You are viewing: What is High-profile?
While H.264 is a widely established and deployed standard for video compression, the much simpler and less efficient Baseline Profile is still being used for visual communication applications today.
What is H.264? What makes High Profile H.264 different from other H.264? What impact will High Profile have on the visual media market? How will customers benefit from it? How will this technology help CIOs roll out video across the organization? How does High Profile interact with other video functionality?
This article will look at High Profile from both business and technology perspectives, and provide answers to these questions.
Impact of HD on the HNTH market
High Definition (HD) video leads to a rapid and overall change to the video conferencing market in particular and visual communication in general. The new generation of video systems offers sharp images and high frame rates that make real-time video look like a produced movie, far from the low-quality video users of previous generations. . New applications emerge, most notably immersive telepresence that combines HD video and audio technology with multiple screens and room designs optimized for immersive interaction. By 2008, most enterprise video equipment operated with HD support. The only limitation is the higher bandwidth required to compress HD video images. This puts additional scalability requirements on video network infrastructure, resulting in a complete new scalable, redundant, and reliable solution, as described in “Scaleable Architecture for Video Delivery. ”
But while high-end telepresence systems and selected conference rooms can connect to HD quality via dedicated virtual LANs, and well-designed MPLS WANs, most regular users aren’t. access up to HD even if they already have a system that supports HD. Very few organizations have the network resources to allow HD video to flow freely. Cuts from the 2008-2009 financial crisis did not allow most CIOs to upgrade their networks, restricting HD to premium users, venues, or festivals.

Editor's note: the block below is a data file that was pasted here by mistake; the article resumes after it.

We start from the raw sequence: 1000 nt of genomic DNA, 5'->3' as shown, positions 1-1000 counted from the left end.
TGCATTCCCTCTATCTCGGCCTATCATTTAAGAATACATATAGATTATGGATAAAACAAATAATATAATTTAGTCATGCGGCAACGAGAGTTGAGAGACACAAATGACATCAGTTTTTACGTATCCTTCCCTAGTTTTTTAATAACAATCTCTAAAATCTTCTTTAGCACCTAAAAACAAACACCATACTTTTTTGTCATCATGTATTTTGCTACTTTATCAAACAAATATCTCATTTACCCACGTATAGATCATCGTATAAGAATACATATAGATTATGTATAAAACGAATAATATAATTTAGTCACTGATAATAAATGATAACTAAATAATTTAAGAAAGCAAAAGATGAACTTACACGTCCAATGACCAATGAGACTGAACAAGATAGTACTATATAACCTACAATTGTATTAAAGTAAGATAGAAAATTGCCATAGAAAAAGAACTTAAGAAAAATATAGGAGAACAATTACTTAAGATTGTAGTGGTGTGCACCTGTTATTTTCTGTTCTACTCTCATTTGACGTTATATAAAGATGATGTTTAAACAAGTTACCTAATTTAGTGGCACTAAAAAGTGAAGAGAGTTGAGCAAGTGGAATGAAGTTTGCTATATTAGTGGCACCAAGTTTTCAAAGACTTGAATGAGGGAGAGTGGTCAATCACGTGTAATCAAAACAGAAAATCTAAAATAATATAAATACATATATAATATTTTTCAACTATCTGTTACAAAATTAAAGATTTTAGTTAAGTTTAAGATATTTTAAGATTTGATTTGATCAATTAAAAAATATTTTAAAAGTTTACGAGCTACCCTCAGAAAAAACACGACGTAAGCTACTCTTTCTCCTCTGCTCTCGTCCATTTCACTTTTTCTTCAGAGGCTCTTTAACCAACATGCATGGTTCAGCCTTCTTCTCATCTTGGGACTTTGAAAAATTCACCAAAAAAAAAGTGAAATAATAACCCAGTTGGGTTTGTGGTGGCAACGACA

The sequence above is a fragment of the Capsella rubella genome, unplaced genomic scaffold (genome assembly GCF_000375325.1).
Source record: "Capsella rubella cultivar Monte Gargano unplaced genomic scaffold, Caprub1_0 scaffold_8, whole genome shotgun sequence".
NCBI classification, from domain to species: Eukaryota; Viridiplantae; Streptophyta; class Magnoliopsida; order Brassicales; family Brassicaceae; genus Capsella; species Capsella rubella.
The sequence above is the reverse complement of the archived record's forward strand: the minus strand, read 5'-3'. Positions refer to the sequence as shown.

Where HD has been widely deployed, users will quickly discover the benefits of high-quality picture and sound. HD video has become a viable alternative when traveling and face-to-face meetings. HD makes visual communication much more attractive, and mass deployment is in demand regardless of the type and size of the organization. The problems of CIOs today are how to meet user needs and requests for HD communications while not breaking the bank for network upgrades.
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Now that HD-enabled systems and infrastructure are scalable enough to support large HD deployments, bandwidth is the ultimate limiting factor for HD-quality HNTH deployment.
Advances in video compression technology.
The ITU-T H26x series of standards are established standards for interoperability. The original H.261 standard has been replaced by H.263 and the latest H.264. The standards describe how to compress video so that it can be efficiently transmitted over the network, and how to decompress at the receiver.
A native HD video that could require up to 1 gigabit per second (1Gbs) of bandwidth is clearly not suitable for any network. By applying H.264 Baseline Profile, 1Gbs can be compressed down to 1Mbs, which is 1000 times, which is an impressive technical achievement. However, if using H.264 High Profile, the videos can be compressed down to 512kbs, which is 2000 times.
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High Profile significantly reduces a key barrier to entry for visual communications, enabling wider deployment across organizations. CIOs concerned that adding video or integrating video into their UC application could overwhelm their IP networks now that have the option to roll out videos without redesigning their entire network.
Currently, this technology is being applied by Yealink in the production of its video conferencing equipment such as VC110, Vc120 to VC400. See Yealink’s products at: yealink.com.vn